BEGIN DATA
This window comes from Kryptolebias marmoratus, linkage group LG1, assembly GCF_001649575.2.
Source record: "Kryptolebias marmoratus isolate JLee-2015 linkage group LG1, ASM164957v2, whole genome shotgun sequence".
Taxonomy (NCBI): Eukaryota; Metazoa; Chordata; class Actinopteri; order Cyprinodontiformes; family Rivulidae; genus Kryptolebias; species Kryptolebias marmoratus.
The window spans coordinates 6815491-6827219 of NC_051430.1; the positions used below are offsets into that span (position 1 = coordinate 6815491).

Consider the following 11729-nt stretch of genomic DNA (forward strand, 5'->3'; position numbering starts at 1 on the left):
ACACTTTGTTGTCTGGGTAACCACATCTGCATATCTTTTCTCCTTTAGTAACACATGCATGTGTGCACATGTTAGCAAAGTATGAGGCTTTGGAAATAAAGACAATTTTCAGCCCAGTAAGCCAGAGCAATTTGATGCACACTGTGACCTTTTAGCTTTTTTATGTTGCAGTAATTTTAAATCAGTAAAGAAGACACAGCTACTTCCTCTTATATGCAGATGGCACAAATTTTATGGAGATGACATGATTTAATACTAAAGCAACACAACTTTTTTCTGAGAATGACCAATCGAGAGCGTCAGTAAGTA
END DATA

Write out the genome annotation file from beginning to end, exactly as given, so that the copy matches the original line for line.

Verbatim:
This window comes from Kryptolebias marmoratus, linkage group LG1, assembly GCF_001649575.2.
Source record: "Kryptolebias marmoratus isolate JLee-2015 linkage group LG1, ASM164957v2, whole genome shotgun sequence".
Taxonomy (NCBI): Eukaryota; Metazoa; Chordata; class Actinopteri; order Cyprinodontiformes; family Rivulidae; genus Kryptolebias; species Kryptolebias marmoratus.
The window spans coordinates 6815491-6827219 of NC_051430.1; the positions used below are offsets into that span (position 1 = coordinate 6815491).

Consider the following 11729-nt stretch of genomic DNA (forward strand, 5'->3'; position numbering starts at 1 on the left):
ACACTTTGTTGTCTGGGTAACCACATCTGCATATCTTTTCTCCTTTAGTAACACATGCATGTGTGCACATGTTAGCAAAGTATGAGGCTTTGGAAATAAAGACAATTTTCAGCCCAGTAAGCCAGAGCAATTTGATGCACACTGTGACCTTTTAGCTTTTTTATGTTGCAGTAATTTTAAATCAGTAAAGAAGACACAGCTACTTCCTCTTATATGCAGATGGCACAAATTTTATGGAGATGACATGATTTAATACTAAAGCAACACAACTTTTTTCTGAGAATGACCAATCGAGAGCGTCAGTAAGTA